Overheard in the lab: “My Mum says she can’t believe UWC is offering a Minecraft activity. She says it’s a waste of time.”
DM from @jplaman:
I guess it’s time!
This blog post is proving hard to write. I have rewritten this paragraph about 14 times, mostly because I am trying not to sound embittered! I am saddened that the educational potential in games has once again been overlooked.
As Katie Salen, professor of design and technology at Parsons The New School for Design so eloquently put is:
There is a long history of understanding games as sort of leisure activities, as a kind of waste of time. And that when we see kids playing games that maybe our first reaction is to say, “Oh well they’re just playing, they’re just kind of wasting time.” There isn’t a sense of even sitting down with the child and asking them… “What’s going on in your head right now?” Because if you sit down and talk to a game player about what they’re doing, an incredible narrative will come out of their mouth about the complex problem they’re working on.
[see the full video here]
I was lucky enough to spend time with Rob Newberry and members of his Minecraft activity who visited our school to show our Techxperts activity the basics of Minecraft. It was very clear to me that Rob was onto something pretty spectacular, and we had to get involved! [Rob is a fantastic resource on setting up an ECA for Minecraft, and Minecraft in general. Without his help I wouldn’t have been able to try!]
Without further ado, I started a Minecraft activity at school which met for the first time on Monday. It was absolute chaos. We were setting up accounts and running around madly trying to get everyone into the school’s Minecraft Server (thank you Redstone Host!). Thankfully I had some of our UWCSEA Techxperts there to help me out.
Anyway, at the end of the first session, I wasn’t sure how things were going to work out. I’m convinced Minecraft has spectacular educational value, but this activity is my own qualitative research experiment.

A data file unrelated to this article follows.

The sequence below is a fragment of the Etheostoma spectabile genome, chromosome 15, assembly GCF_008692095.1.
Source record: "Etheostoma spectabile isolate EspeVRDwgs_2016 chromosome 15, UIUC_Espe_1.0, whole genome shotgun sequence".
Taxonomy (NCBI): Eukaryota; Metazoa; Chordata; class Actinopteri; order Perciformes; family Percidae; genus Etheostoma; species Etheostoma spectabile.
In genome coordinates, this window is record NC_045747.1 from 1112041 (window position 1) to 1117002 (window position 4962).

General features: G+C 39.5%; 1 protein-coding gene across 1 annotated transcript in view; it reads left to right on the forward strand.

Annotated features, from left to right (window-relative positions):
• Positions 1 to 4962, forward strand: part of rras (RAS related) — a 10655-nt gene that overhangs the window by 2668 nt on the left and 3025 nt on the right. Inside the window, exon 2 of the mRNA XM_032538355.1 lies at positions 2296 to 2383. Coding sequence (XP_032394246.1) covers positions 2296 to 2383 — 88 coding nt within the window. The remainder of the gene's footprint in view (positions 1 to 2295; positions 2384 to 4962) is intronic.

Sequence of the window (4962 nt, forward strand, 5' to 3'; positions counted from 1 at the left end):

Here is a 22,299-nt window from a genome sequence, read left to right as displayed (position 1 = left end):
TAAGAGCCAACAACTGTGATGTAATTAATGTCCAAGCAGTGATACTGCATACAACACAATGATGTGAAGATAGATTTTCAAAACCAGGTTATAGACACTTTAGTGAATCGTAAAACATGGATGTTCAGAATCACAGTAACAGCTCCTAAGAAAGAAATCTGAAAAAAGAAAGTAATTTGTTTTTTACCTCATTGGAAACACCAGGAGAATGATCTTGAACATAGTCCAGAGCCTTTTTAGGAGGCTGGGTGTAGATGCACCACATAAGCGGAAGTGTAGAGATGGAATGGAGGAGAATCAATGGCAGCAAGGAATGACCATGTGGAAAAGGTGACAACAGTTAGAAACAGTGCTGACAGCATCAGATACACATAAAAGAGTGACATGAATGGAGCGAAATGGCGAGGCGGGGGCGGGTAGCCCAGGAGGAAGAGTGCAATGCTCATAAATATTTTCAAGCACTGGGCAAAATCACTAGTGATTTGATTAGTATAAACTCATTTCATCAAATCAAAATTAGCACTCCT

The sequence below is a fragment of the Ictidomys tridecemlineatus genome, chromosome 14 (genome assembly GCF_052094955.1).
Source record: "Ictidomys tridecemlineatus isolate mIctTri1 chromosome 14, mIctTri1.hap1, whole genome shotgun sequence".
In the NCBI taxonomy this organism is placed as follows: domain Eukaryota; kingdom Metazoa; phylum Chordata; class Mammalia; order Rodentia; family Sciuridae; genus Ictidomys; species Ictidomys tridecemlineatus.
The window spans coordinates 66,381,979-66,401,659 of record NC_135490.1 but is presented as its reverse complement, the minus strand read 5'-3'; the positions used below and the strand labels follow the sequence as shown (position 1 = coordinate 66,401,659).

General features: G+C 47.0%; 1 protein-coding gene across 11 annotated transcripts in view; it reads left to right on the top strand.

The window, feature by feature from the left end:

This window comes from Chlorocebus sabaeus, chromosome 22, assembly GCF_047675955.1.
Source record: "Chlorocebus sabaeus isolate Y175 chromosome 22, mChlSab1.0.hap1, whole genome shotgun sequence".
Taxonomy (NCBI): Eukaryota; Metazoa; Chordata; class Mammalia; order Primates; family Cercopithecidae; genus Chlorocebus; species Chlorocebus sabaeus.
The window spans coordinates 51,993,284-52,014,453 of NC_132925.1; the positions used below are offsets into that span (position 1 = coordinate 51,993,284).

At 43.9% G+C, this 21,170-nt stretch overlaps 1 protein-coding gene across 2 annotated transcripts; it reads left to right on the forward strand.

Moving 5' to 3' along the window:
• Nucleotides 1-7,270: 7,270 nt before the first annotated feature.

I decided to log in to the server at home and see what – if anything – had happened since school finished.
As soon as I had logged in, I realised I had completely forgotten ALL commands, including, crucially, how to move and how to talk! By guessing that if I pressed ‘t’ it might let me talk, I managed to chat to the few kids that were logged in and were already excitedly talking away (hopefully unaware of how utterly useless their teacher was at that moment). I asked them how to move – they told me to double-click the space bar, and up I flew.
Flying high above our world, I saw that it was a hive of industry. Houses had been built. A mountain top swimming pool was constructed. People were creating.
One of the students, Kenneth (G3) wanted to show me his house, so I began to follow him. Unfortunately, night was falling in our little world, so I could no longer see where he was going. I could still chat, so typed, “I can’t see where I’m going! Where are you?”
[Advance notice: I think this is AWESOME!] Kenneth solved the problem by putting down a series of glow blocks, which emitted enough light so I could see where he was going – a modern day Hansel & Gretel breadcrumb trail. Genius!
Victoria, Mohit, Liam & Aguistin’s Pirate Ship
My next obstacle came when I wanted to take some screenshots of a pool built at the top of a mountain. Every time I pressed shift+command+4, I started to sink (as the command for going down is shift). I complained in the chat that I kept sinking when trying to take a screenshot, and once again, Kenneth came to my rescue. He suggested building a block beneath me, so I wouldn’t fall. Makes a lot of sense eh?! The solution was there, but I certainly didn’t see it. I love the creative thinking that Kenneth and other players have demonstrated in the short time I’ve been involved.
Rogan’s Soup Kitchen
Day 2 of our server being open showed remarkable progress. Evidence of collaboration was everywhere. One student suggested a walkway (which several of the students pitched in to help with, complete with glow blocks for night time use), signs with directions appeared, pirate ships emerged along with 5* hotels. A soup kitchen was built. Organisation was appearing amidst the chaos.
So what learning have I seen to date? How long have you got?
Collaboration & Team work – A culture of collaboration appears to have existed from the beginning. According so some of the players, some people log in and say, “Who needs some help?” and away they go. I have been particularly pleased to see that Grade 7 students have been working alongside Grade 2/3 students on particular projects. This isn’t something I directed them to do (though I am certainly fostering it now), it’s just something that happened.